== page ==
The Victoria Big Battery—due to become the southern hemisphere’s largest battery—burst into flames last week and remained ablaze for almost four days as firefighters struggled to extinguish one of its Tesla battery megapacks.
The battery’s failure has re-ignited concern that the technology may not be feasible or sustainable amid Australia’s transition towards cleaner energy alternatives.
An hour’s drive from the heart of Melbourne, the 300 megawatt (MW) battery plant had one of its Tesla battery arrays catch fire just two days after its project overseer, Neoen, announced the station had formally hooked up to the grid. Completion of the project was due by the end of the year.
Reports outlined that the fire began during the early stages of testing, with only one neighbouring megapack affected. The system was also able to be safely disconnected without impacting the grid.
No injuries were sustained, and health reports indicated that air quality in the local community had not been compromised.
Victoria’s Country Fire Authority (CFA) spokesman said that the incident had been prolonged due to challenges posed by the lithium-ion battery.
“This is the first mega pack fire that’s ever happened in the world, is our understanding,” the spokesman said.
“They are difficult to fight because you can’t put water on the megapacks … all that does is extend the length of time that the fire burns for,” he said. “The recommended process is you cool everything around it so the fire can’t spread, and you let it burn out.”
An investigation into the cause of the fire will be headed by several groups, including Energy Safe Victoria, Victoria Police, and the CFA.
The big battery is at the forefront of Victoria’s world-leading plan to halve emissions by 2030, with the state becoming one of the first jurisdictions in the world to legislate a net-zero target.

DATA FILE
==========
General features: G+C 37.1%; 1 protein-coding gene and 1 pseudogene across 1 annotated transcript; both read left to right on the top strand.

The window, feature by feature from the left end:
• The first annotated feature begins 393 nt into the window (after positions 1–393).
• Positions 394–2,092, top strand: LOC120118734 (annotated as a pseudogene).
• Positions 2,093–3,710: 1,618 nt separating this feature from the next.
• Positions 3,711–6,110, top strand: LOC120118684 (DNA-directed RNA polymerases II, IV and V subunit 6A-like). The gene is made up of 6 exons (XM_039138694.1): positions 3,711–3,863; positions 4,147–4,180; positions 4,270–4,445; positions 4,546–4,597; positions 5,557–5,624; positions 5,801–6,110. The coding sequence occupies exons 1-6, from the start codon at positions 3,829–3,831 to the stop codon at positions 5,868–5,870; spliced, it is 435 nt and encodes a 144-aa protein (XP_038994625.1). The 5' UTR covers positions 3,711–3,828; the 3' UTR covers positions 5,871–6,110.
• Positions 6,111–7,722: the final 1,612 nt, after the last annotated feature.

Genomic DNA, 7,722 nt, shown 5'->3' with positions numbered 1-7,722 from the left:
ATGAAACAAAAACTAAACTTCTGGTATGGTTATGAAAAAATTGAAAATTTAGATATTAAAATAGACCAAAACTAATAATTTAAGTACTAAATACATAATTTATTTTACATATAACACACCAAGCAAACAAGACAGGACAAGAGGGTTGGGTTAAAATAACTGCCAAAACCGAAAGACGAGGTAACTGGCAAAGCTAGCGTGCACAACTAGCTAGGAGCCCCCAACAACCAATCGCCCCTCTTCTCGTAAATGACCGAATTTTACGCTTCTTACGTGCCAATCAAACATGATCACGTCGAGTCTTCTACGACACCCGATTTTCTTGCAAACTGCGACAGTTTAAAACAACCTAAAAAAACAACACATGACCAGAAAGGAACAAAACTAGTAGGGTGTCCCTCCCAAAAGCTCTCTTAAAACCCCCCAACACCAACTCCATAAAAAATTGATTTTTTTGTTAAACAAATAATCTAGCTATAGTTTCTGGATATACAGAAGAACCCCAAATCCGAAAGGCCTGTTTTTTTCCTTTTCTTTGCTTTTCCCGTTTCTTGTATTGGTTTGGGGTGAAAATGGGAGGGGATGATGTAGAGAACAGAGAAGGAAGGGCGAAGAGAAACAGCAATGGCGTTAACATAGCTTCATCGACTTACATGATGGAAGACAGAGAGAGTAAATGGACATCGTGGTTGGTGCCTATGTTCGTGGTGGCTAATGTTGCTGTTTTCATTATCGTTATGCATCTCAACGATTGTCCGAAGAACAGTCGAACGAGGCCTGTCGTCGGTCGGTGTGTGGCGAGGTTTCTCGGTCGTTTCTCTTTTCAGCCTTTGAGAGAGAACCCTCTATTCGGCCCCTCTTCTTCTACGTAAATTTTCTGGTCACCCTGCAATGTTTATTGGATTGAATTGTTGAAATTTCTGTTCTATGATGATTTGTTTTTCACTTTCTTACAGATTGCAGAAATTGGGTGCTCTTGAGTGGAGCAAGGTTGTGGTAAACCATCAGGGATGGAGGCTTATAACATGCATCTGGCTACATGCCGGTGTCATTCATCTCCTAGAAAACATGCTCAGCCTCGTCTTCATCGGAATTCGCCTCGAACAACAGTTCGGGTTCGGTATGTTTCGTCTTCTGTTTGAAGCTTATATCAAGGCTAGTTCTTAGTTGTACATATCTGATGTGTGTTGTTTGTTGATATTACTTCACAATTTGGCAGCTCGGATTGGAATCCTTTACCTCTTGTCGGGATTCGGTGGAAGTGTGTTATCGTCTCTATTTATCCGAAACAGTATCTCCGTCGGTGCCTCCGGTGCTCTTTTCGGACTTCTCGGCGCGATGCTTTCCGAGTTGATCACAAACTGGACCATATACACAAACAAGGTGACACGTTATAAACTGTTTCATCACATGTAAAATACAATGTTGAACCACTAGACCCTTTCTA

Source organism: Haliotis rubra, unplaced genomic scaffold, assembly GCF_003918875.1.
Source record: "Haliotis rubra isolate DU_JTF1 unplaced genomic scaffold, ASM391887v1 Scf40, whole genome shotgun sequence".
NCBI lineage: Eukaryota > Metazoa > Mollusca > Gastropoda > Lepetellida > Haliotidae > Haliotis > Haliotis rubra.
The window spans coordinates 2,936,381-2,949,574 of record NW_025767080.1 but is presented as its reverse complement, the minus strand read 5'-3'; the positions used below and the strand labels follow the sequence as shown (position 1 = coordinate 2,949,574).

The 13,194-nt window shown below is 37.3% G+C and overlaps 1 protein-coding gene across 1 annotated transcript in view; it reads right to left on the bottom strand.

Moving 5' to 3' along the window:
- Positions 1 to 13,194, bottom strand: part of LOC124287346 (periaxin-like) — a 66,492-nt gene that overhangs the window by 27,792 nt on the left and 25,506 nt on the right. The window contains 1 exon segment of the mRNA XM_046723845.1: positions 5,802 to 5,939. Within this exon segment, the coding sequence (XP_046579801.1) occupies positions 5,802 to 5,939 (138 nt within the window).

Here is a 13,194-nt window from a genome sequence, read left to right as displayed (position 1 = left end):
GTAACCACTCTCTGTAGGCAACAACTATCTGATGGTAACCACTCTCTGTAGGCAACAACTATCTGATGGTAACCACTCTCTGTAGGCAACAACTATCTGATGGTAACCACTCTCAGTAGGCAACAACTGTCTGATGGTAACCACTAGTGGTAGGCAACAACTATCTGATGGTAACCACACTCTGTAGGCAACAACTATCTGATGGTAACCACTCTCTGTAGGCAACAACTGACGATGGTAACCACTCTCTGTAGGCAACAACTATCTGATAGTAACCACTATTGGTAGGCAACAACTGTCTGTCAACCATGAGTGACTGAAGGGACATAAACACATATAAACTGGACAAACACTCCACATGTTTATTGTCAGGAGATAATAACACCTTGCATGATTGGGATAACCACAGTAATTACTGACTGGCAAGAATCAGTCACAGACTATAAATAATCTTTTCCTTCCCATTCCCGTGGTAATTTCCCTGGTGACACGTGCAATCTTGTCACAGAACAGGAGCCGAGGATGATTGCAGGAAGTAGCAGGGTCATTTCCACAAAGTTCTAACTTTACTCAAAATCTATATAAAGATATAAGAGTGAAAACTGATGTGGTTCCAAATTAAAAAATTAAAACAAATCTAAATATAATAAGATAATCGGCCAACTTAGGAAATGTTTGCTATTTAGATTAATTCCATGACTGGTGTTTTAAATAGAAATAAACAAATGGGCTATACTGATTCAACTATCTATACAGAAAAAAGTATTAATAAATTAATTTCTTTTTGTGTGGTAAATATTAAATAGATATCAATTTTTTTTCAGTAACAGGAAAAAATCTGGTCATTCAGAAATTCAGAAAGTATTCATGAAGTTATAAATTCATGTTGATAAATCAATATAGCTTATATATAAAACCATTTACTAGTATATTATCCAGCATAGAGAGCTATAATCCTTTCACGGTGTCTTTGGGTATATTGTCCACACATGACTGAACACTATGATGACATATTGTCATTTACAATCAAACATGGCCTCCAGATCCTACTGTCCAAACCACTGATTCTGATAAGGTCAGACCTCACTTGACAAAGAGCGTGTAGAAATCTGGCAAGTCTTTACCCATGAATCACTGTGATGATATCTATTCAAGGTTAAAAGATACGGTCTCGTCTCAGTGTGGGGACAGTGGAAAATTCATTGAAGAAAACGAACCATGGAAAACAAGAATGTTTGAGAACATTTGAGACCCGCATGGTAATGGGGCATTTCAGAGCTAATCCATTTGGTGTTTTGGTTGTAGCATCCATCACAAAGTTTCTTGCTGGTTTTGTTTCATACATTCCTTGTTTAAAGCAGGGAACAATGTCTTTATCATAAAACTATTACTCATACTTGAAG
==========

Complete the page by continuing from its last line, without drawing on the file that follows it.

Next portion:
Do Batteries Suit Australia’s Grid?
Despite an environmental push for battery use alongside renewables, an expert in electrical grid systems and Professor of Engineering at the University of Melbourne, Iven Mareels, said that the technology was unsuitable for large-scale grid storage.
“They do have a role to play,” Mareels told The Epoch Times. “But not on the big grid.”
Mareels explained that while lithium-ion batteries would inevitably become cheaper over time, the issue lies in that too many batteries would be required to wholly support a largely solar and wind system.
“You can never build batteries enough to store for the grid,” Mareels said. “That’s not going to happen, in my opinion.”
In particular, Mareels pointed out that grid batteries, under high demand, tended to last for only very short periods of time.
For example, South Australia’s Hornsdale Power Reserve built by Tesla—the largest in the world at the time of construction—outputs at 150 MW with a storage capacity of 185 megawatt hours (MWh).
The $172 million battery is capable of outputting at its maximum for just 74 minutes—an inadequate period of time for moments when solar and wind are unable to kick in, such as windless night.
Mareels instead suggested that Australia’s ticket to energy security lay in pumped hydro, which uses water reservoirs as a way of storing energy.
“For large, massive storage, I’d put my money anytime on water before I put it on batteries,” Mareels said.
The government-funded electrical utility company, Snowy Hydro, is currently constructing a 2,000 MW, 350,000 MWh pumped hydro storage system capable of running at maximum output for 75 hours.
The Snowy 2.0 project is estimated to cost between $3.8 billion and $4.5 billion, but while carrying a 20-fold price tag, the water-based system will be capable of storing almost 2,000 times as much energy as Hornsdale.
To add to the list of problems, Mareels also highlighted the fact that lithium-ion batteries were not sustainable, despite an environmentally-positive portrayal by advocates of the technology.
“Batteries are not as renewable as people make them out to be,” Mareels said.
In particular, lithium—a key element used in the batteries—is a finite resource.
On top of that, Mareels said that battery recycling was difficult and expensive, leading to further unsustainability when combined with an inherently shorter lifespan—batteries typically reach end of life after just 20 years.
“Recycling batteries is hard, hard work,” Mareels said.